An infused oil differs from an essential oil both in its qualities and in the method by which it is made. Whereas an essential oil is extracted directly from the plant and nothing else is added to it, an infused oil is made by placing the plant material - usually leaves or petals, but sometimes stalks are included - in a container of bland, unperfumed oil. This is kept in a warm place for two to three weeks, or until the base oil has absorbed all the perfume from the plant material. The petals or leaves are removed as they turn brown, and can be replaced by fresh batches until the base oil has attained the required strength of perfume. As well as the perfume of the plant, the base oil will by then have absorbed a great many of the plant's therapeutic properties.

This method has been in use for many thousands of years, long pre-dating the making of essential oils. In oriental and mediterranean civilisations, the pots were simply stood in the sun until the process was complete, but in the British Isles, unless we have an exceptionally hot summer, some additional source of warmth needs to be provided, such as an airing cupboard or a shelf above a boiler or other fairly constant source of heat. Some people stand the jar in a tray of water and heat the water, but this does not give such a good oil as the slower and more traditional method.

Because of its simplicity, and the fact that no expensive equipment is needed, this method provides anybody who has a supply of suitable fresh herbs or flowers available with the opportunity to make excellent massage oils at very little cost. Such oils share most of the properties of the essential oil from the same plant, but there is not a hundred-per-cent correlation. The infused oil may not have every one of the properties of the essential oil, but on the other hand, it may have absorbed other substances from the plant which are not present in the essential oil. They are quite complex substances, and should not be looked on merely as a 'poor relation' of essential oils. Although it is quite safe to take your knowledge of the corresponding essential oil as a guide to the properties and uses of an infused oil, you might also like to read a little more in books about medical herbalism to learn more about infused oils.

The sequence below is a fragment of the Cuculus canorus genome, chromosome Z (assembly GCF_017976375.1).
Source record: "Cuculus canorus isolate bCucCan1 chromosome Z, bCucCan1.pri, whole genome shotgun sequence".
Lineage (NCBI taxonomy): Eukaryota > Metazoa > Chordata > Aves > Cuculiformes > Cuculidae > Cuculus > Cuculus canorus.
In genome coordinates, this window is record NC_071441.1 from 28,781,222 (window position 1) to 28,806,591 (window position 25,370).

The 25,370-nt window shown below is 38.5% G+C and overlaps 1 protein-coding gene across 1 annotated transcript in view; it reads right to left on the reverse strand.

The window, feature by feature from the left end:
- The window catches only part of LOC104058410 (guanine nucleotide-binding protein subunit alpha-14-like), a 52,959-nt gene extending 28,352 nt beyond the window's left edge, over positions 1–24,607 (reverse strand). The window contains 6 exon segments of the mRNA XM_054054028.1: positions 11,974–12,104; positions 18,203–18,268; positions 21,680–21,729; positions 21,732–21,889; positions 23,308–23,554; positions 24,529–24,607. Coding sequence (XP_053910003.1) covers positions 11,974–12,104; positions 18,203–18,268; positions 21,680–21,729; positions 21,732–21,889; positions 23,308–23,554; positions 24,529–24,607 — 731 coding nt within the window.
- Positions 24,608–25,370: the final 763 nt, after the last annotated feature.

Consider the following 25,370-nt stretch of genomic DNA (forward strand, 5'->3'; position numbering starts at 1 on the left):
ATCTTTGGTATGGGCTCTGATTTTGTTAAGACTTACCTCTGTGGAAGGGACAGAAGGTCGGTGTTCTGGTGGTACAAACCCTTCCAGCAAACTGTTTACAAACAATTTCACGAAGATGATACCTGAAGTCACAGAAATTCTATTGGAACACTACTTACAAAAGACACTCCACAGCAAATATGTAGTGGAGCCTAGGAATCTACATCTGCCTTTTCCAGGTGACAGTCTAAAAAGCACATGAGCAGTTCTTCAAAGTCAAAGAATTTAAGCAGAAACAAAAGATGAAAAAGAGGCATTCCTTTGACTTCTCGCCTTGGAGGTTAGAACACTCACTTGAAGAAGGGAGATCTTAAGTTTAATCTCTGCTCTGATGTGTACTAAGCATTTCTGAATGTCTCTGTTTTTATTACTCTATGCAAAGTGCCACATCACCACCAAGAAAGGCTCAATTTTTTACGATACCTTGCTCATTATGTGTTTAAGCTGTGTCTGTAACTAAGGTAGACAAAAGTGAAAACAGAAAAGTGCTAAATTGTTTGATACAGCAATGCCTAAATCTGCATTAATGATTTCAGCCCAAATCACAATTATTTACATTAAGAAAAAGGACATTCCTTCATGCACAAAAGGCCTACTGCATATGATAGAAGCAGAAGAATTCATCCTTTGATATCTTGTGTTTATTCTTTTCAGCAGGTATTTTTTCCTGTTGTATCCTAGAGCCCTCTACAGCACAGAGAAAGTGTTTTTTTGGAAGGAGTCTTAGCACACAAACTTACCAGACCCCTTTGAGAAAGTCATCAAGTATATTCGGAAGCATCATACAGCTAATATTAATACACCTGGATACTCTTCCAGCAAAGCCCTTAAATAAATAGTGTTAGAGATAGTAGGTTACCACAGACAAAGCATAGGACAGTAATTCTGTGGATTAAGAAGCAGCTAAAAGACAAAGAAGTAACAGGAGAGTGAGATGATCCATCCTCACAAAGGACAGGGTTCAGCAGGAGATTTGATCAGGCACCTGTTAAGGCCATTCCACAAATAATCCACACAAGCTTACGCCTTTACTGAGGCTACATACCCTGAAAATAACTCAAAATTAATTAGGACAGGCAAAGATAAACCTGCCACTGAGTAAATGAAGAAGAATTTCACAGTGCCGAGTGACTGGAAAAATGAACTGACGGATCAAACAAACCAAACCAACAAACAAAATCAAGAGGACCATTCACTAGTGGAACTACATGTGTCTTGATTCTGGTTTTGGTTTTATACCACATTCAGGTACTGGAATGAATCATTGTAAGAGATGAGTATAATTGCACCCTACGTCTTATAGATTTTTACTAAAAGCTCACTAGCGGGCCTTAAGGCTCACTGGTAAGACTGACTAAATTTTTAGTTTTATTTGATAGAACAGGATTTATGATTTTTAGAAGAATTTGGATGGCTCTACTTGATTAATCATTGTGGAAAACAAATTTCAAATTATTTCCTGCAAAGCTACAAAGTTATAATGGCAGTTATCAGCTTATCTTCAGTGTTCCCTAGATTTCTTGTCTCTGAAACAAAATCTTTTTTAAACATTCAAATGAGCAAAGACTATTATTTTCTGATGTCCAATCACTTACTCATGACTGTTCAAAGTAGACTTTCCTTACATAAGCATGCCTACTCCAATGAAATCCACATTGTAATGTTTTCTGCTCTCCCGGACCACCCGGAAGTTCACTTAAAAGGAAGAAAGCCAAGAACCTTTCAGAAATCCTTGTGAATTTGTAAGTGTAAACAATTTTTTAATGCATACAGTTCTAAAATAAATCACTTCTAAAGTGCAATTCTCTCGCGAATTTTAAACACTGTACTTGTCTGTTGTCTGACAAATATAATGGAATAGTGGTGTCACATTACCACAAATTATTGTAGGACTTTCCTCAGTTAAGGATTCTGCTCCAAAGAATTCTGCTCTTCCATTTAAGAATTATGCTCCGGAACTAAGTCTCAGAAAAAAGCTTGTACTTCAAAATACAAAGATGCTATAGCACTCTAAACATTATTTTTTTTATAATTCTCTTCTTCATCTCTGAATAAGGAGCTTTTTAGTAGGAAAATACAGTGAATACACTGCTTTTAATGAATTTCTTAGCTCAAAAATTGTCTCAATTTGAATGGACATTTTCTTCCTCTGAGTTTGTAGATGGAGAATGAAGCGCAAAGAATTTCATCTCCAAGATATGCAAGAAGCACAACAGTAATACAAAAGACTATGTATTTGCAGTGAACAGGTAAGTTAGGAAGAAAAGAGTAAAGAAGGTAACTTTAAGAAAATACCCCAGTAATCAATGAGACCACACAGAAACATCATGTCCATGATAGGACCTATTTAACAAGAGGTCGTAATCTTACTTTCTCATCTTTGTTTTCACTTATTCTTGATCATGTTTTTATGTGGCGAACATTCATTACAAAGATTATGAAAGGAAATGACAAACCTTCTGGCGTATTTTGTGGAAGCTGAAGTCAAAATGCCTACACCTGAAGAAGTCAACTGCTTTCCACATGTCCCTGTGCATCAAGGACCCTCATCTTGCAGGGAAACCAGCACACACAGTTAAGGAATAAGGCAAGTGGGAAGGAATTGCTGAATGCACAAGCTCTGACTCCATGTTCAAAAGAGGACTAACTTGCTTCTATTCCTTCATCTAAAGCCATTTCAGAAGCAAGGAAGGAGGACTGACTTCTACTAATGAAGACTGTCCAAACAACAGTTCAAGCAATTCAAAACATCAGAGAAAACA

These oils are sometimes also known as Floral Oils if they are made from the petals, or Herbal Oils if they are made from any other part of the plant.

If you would like to experiment with making your own infused oils, take a large clean jar, preferably wide-mouthed, and fill it about one-third full with petals or leaves. Fill the jar almost to the top with almond oil, grape-seed, sesame, sunflower-seed or other good quality bland oil, then cover the top of the jar as tightly as you can to exclude the air which can quickly turn the oil rancid. Put the jar in an airing cupboard, on a shelf above your central-heating boiler, or an Aga — or put it in the sun if we have a really hot spell. In this case, bring the jar indoors at night and put it out again if the sun is sufficiently hot the following day. When the petals begin to turn brown, remove them and put in a fresh batch, and repeat this two or three times until your oil is strong enough. Then strain out any little bits of plant debris and bottle the oil, capping it tightly. It will last for a few months if stored away from light and air.

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Essential Oils